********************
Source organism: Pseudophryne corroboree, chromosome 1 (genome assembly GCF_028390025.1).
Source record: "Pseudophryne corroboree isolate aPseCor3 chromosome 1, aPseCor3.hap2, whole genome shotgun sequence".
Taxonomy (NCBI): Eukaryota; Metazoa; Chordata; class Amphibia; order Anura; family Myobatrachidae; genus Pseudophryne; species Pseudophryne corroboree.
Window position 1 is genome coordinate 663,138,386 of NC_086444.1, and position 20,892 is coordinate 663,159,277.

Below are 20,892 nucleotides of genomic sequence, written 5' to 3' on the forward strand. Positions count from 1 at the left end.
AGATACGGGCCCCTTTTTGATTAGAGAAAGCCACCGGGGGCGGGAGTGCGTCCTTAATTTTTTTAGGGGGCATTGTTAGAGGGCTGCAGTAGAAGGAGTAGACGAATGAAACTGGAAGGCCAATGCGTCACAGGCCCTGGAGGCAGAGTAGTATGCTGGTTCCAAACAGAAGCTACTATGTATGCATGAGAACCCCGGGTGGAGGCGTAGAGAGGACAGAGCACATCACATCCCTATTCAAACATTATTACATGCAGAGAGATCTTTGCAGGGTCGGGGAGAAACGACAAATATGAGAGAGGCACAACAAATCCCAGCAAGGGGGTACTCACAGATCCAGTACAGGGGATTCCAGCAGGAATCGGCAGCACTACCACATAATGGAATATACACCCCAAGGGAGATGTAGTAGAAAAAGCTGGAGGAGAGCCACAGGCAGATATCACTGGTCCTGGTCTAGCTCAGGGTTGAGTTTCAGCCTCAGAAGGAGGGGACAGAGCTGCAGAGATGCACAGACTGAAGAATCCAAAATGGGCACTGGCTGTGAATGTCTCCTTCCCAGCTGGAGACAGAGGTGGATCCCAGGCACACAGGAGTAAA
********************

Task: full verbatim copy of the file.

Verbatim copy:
Source organism: Pseudophryne corroboree, chromosome 1 (genome assembly GCF_028390025.1).
Source record: "Pseudophryne corroboree isolate aPseCor3 chromosome 1, aPseCor3.hap2, whole genome shotgun sequence".
Taxonomy (NCBI): Eukaryota; Metazoa; Chordata; class Amphibia; order Anura; family Myobatrachidae; genus Pseudophryne; species Pseudophryne corroboree.
Window position 1 is genome coordinate 663,138,386 of NC_086444.1, and position 20,892 is coordinate 663,159,277.

Below are 20,892 nucleotides of genomic sequence, written 5' to 3' on the forward strand. Positions count from 1 at the left end.
AGATACGGGCCCCTTTTTGATTAGAGAAAGCCACCGGGGGCGGGAGTGCGTCCTTAATTTTTTTAGGGGGCATTGTTAGAGGGCTGCAGTAGAAGGAGTAGACGAATGAAACTGGAAGGCCAATGCGTCACAGGCCCTGGAGGCAGAGTAGTATGCTGGTTCCAAACAGAAGCTACTATGTATGCATGAGAACCCCGGGTGGAGGCGTAGAGAGGACAGAGCACATCACATCCCTATTCAAACATTATTACATGCAGAGAGATCTTTGCAGGGTCGGGGAGAAACGACAAATATGAGAGAGGCACAACAAATCCCAGCAAGGGGGTACTCACAGATCCAGTACAGGGGATTCCAGCAGGAATCGGCAGCACTACCACATAATGGAATATACACCCCAAGGGAGATGTAGTAGAAAAAGCTGGAGGAGAGCCACAGGCAGATATCACTGGTCCTGGTCTAGCTCAGGGTTGAGTTTCAGCCTCAGAAGGAGGGGACAGAGCTGCAGAGATGCACAGACTGAAGAATCCAAAATGGGCACTGGCTGTGAATGTCTCCTTCCCAGCTGGAGACAGAGGTGGATCCCAGGCACACAGGAGTAAA